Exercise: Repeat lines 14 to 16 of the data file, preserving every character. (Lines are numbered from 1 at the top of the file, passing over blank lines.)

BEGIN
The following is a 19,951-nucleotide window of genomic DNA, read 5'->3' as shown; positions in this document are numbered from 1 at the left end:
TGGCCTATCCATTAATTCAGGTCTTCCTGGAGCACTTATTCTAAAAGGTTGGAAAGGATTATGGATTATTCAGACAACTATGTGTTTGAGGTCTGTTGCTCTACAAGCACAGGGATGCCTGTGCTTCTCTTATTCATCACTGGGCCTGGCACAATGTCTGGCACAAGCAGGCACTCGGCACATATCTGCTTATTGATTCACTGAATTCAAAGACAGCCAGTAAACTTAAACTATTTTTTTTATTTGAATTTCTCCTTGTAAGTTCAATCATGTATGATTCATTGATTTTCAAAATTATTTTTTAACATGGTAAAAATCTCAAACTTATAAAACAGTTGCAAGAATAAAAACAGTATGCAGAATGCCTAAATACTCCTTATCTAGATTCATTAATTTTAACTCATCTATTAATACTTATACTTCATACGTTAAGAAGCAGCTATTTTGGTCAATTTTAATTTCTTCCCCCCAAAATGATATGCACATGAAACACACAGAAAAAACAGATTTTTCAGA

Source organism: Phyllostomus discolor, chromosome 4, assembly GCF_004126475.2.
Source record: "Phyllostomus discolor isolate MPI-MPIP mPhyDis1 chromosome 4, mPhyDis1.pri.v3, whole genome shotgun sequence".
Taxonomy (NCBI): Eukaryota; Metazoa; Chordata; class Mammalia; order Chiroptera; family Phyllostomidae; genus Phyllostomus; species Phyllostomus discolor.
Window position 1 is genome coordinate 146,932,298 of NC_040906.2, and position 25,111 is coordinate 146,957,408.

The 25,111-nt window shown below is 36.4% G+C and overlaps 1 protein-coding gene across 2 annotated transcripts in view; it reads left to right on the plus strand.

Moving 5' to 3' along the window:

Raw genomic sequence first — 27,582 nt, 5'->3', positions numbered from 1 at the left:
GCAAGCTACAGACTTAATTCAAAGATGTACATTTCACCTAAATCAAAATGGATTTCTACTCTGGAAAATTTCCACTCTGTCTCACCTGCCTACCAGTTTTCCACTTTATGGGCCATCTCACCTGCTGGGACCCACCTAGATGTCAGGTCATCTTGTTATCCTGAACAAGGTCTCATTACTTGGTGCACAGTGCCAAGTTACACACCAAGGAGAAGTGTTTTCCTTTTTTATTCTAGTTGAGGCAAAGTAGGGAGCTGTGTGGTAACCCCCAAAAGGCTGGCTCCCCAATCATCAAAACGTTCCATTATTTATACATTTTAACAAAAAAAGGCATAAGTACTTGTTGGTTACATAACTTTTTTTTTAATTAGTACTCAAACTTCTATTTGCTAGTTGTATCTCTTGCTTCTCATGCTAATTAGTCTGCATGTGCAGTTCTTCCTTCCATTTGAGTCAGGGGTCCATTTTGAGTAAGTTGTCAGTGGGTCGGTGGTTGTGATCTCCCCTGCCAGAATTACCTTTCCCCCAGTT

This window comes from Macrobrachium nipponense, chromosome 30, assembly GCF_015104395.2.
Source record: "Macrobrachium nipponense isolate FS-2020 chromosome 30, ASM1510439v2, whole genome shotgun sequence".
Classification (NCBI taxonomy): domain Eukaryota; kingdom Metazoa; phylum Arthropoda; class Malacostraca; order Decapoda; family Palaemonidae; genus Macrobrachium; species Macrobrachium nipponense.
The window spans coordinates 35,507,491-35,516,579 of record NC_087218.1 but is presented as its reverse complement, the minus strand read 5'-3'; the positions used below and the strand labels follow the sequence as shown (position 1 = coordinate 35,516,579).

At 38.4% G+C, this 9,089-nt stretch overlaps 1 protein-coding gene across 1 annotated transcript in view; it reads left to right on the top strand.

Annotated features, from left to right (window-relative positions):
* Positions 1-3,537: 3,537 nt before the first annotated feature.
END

The window spans coordinates 35,507,491-35,516,579 of record NC_087218.1 but is presented as its reverse complement, the minus strand read 5'-3'; the positions used below and the strand labels follow the sequence as shown (position 1 = coordinate 35,516,579).

At 38.4% G+C, this 9,089-nt stretch overlaps 1 protein-coding gene across 1 annotated transcript in view; it reads left to right on the top strand.

Annotated features, from left to right (window-relative positions):